• there's an empty square. So the opponent will play here and now the first

  • player has to loseevery move makes three in a row. The take-away from this

  • is that the first player must not choose a cell that is on the boundary of the

  • board, because then the first player will be vulnerable to exactly this

  • mirroring strategy, and ultimately will have to be the first one to complete

  • three in a row. —What happens if the first player plays in the middle? —Yes,

  • right, that's the only other possibility, so should the first player move to

  • the middle, and does the first player win? So let's look at that one.

  • OK, so here's a first player who moves in the middle. Now I claim this is a

  • good move and this winsthat I can force my opponent to make the three in a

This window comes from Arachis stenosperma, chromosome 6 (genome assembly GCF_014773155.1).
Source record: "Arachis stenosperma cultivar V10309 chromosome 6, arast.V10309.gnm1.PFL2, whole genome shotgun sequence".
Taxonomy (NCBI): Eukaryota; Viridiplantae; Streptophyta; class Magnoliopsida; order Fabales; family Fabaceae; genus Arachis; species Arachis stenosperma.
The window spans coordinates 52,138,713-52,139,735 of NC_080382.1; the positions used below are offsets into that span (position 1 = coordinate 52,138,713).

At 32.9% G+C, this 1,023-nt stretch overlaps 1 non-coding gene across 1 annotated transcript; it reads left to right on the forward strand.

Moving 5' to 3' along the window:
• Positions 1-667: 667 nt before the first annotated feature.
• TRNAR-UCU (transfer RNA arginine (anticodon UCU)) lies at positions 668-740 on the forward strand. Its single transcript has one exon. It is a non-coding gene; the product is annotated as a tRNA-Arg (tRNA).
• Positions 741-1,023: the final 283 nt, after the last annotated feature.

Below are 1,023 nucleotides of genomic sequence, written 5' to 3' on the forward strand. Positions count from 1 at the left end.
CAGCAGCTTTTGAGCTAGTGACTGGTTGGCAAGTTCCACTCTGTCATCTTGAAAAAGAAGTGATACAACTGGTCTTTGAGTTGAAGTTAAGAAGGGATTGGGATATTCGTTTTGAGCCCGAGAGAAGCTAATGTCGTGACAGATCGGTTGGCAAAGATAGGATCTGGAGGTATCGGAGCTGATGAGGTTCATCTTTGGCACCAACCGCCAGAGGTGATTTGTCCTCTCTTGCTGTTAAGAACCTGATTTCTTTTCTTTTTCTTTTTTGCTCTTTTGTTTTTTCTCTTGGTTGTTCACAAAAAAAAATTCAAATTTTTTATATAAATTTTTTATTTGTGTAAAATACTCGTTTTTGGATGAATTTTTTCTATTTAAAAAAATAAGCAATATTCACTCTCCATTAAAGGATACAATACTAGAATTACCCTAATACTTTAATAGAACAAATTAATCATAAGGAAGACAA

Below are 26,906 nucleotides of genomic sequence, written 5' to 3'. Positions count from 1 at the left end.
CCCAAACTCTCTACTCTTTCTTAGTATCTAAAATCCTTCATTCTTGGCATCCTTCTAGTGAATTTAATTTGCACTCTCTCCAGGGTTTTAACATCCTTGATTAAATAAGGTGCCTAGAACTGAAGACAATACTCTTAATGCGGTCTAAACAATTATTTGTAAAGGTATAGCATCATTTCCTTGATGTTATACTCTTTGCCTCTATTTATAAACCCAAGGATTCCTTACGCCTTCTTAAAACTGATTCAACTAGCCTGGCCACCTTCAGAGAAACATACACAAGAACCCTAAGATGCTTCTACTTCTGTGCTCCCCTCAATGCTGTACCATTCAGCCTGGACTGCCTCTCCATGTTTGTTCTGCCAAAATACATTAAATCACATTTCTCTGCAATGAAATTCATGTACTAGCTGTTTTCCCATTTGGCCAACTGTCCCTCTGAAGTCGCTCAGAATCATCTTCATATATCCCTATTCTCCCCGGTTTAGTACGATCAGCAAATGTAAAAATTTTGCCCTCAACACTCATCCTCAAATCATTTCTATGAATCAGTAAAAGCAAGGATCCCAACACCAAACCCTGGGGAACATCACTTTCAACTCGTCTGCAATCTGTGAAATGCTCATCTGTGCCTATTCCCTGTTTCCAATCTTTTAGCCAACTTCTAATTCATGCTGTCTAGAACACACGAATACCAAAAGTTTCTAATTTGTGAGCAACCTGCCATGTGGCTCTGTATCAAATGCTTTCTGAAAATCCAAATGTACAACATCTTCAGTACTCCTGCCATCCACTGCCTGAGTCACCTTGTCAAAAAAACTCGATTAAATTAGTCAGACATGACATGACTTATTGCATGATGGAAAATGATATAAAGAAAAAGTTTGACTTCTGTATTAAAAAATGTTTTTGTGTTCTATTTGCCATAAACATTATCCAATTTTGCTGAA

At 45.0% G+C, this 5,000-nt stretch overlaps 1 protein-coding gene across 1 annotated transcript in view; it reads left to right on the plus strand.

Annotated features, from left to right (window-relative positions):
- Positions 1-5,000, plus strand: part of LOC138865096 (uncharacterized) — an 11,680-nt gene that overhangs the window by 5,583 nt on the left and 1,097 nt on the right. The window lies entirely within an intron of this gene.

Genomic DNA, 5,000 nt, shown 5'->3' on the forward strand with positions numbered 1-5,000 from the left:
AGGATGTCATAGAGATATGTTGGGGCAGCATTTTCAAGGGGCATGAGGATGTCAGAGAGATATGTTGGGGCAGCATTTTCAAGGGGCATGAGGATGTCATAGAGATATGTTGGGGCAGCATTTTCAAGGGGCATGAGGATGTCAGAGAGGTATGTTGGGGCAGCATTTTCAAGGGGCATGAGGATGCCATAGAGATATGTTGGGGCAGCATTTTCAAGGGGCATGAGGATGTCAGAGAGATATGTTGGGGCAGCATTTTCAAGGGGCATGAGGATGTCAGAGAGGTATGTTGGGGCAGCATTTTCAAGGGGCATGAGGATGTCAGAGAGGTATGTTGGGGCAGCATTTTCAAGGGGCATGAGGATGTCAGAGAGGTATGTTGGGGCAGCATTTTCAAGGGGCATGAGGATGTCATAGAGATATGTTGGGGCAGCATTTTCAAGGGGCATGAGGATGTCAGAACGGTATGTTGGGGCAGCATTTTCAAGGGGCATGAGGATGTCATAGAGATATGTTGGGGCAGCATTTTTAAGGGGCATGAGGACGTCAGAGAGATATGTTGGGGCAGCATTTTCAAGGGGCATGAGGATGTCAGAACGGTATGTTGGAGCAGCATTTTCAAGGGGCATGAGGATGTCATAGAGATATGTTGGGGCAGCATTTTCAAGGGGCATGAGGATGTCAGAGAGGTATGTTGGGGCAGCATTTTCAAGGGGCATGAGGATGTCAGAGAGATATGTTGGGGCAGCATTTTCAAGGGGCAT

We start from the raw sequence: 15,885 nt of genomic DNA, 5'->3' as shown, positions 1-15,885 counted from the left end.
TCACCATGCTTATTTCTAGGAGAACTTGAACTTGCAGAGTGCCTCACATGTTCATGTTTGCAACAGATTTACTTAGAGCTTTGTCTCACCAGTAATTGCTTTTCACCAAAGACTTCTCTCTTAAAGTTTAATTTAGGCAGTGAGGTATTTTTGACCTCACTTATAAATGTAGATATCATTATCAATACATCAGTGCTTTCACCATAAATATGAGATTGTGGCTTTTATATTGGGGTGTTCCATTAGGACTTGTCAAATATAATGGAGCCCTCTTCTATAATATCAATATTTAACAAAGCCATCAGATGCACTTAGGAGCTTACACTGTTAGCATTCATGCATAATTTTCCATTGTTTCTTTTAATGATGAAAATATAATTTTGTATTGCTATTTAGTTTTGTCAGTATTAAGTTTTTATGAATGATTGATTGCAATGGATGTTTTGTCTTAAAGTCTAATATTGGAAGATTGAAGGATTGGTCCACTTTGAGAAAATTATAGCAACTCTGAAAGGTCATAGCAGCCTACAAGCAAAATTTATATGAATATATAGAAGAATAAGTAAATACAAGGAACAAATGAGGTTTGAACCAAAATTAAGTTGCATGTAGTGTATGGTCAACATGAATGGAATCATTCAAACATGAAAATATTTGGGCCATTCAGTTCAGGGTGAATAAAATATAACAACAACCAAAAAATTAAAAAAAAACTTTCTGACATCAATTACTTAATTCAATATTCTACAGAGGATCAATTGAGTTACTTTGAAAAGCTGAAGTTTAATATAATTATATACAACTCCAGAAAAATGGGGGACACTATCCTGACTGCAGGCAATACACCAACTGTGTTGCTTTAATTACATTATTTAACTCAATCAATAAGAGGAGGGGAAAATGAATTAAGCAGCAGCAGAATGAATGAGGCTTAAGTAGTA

• row. So let's take any typical move by my opponent. Let's say my opponent moves

  • here. OK, so this is my opponent's move, and the secret sauce here is that you

  • move a knight's move away from where your opponent just moved. —A knight, as in

  • a chess... —A chess knight. So in other words, two down and one over, or one up

  • and two over, sort of an L-shape away. So here my opponent has just moved here

  • so I have two choices. This would be two down and one over this way, or I also

  • have two down and one over this way, so I could play in either one of these.

  • Let's say I play here. I claim that is a good move. Now my opponent has to make

  • some move, and doesn't want to make three in a row so they certainly won't play

  • here. What if they play here? OK, so let's say they play here, then I claim,